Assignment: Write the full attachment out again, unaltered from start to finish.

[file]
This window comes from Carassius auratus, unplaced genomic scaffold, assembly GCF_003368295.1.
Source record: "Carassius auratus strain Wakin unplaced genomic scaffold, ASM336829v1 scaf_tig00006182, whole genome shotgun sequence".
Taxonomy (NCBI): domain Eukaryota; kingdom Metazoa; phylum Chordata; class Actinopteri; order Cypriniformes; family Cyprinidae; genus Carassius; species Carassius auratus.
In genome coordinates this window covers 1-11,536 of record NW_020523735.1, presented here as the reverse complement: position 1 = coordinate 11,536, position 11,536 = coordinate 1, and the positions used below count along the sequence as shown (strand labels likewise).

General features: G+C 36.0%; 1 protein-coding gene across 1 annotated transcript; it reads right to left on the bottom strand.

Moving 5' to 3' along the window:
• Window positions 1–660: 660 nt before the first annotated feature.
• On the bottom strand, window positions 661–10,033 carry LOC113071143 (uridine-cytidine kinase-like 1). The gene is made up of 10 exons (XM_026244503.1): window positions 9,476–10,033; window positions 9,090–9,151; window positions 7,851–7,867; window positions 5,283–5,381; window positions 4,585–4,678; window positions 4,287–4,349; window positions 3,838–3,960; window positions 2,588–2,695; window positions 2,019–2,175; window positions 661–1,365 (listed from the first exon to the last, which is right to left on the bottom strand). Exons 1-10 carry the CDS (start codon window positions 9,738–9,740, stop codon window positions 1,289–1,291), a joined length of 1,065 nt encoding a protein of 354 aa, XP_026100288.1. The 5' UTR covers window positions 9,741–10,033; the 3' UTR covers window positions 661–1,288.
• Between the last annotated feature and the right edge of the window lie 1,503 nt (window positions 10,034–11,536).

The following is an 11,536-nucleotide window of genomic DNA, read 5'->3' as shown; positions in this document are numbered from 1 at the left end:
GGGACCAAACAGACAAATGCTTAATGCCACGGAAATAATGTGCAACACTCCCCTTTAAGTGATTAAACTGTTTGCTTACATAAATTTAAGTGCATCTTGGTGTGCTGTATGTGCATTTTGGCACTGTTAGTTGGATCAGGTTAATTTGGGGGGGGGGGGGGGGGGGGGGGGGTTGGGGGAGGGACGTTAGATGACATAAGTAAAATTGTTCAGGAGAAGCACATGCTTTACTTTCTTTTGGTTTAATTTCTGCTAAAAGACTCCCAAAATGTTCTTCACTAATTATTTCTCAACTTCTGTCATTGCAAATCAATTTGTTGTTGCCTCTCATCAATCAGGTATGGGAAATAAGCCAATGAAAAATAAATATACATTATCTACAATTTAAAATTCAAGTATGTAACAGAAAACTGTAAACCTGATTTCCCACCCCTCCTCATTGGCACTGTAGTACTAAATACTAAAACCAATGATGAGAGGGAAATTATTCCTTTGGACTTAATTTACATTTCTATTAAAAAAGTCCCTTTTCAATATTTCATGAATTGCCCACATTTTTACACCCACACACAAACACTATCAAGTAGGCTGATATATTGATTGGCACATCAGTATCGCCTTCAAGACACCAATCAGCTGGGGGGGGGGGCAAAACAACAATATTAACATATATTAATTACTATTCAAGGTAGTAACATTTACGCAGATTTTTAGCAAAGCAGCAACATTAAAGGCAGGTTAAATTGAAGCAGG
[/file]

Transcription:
This window comes from Carassius auratus, unplaced genomic scaffold, assembly GCF_003368295.1.
Source record: "Carassius auratus strain Wakin unplaced genomic scaffold, ASM336829v1 scaf_tig00006182, whole genome shotgun sequence".
Taxonomy (NCBI): domain Eukaryota; kingdom Metazoa; phylum Chordata; class Actinopteri; order Cypriniformes; family Cyprinidae; genus Carassius; species Carassius auratus.
In genome coordinates this window covers 1-11,536 of record NW_020523735.1, presented here as the reverse complement: position 1 = coordinate 11,536, position 11,536 = coordinate 1, and the positions used below count along the sequence as shown (strand labels likewise).

General features: G+C 36.0%; 1 protein-coding gene across 1 annotated transcript; it reads right to left on the bottom strand.

Moving 5' to 3' along the window:
• Window positions 1–660: 660 nt before the first annotated feature.
• On the bottom strand, window positions 661–10,033 carry LOC113071143 (uridine-cytidine kinase-like 1). The gene is made up of 10 exons (XM_026244503.1): window positions 9,476–10,033; window positions 9,090–9,151; window positions 7,851–7,867; window positions 5,283–5,381; window positions 4,585–4,678; window positions 4,287–4,349; window positions 3,838–3,960; window positions 2,588–2,695; window positions 2,019–2,175; window positions 661–1,365 (listed from the first exon to the last, which is right to left on the bottom strand). Exons 1-10 carry the CDS (start codon window positions 9,738–9,740, stop codon window positions 1,289–1,291), a joined length of 1,065 nt encoding a protein of 354 aa, XP_026100288.1. The 5' UTR covers window positions 9,741–10,033; the 3' UTR covers window positions 661–1,288.
• Between the last annotated feature and the right edge of the window lie 1,503 nt (window positions 10,034–11,536).

The following is an 11,536-nucleotide window of genomic DNA, read 5'->3' as shown; positions in this document are numbered from 1 at the left end:
GGGACCAAACAGACAAATGCTTAATGCCACGGAAATAATGTGCAACACTCCCCTTTAAGTGATTAAACTGTTTGCTTACATAAATTTAAGTGCATCTTGGTGTGCTGTATGTGCATTTTGGCACTGTTAGTTGGATCAGGTTAATTTGGGGGGGGGGGGGGGGGGGGGGGGGTTGGGGGAGGGACGTTAGATGACATAAGTAAAATTGTTCAGGAGAAGCACATGCTTTACTTTCTTTTGGTTTAATTTCTGCTAAAAGACTCCCAAAATGTTCTTCACTAATTATTTCTCAACTTCTGTCATTGCAAATCAATTTGTTGTTGCCTCTCATCAATCAGGTATGGGAAATAAGCCAATGAAAAATAAATATACATTATCTACAATTTAAAATTCAAGTATGTAACAGAAAACTGTAAACCTGATTTCCCACCCCTCCTCATTGGCACTGTAGTACTAAATACTAAAACCAATGATGAGAGGGAAATTATTCCTTTGGACTTAATTTACATTTCTATTAAAAAAGTCCCTTTTCAATATTTCATGAATTGCCCACATTTTTACACCCACACACAAACACTATCAAGTAGGCTGATATATTGATTGGCACATCAGTATCGCCTTCAAGACACCAATCAGCTGGGGGGGGGGGCAAAACAACAATATTAACATATATTAATTACTATTCAAGGTAGTAACATTTACGCAGATTTTTAGCAAAGCAGCAACATTAAAGGCAGGTTAAATTGAAGCAGG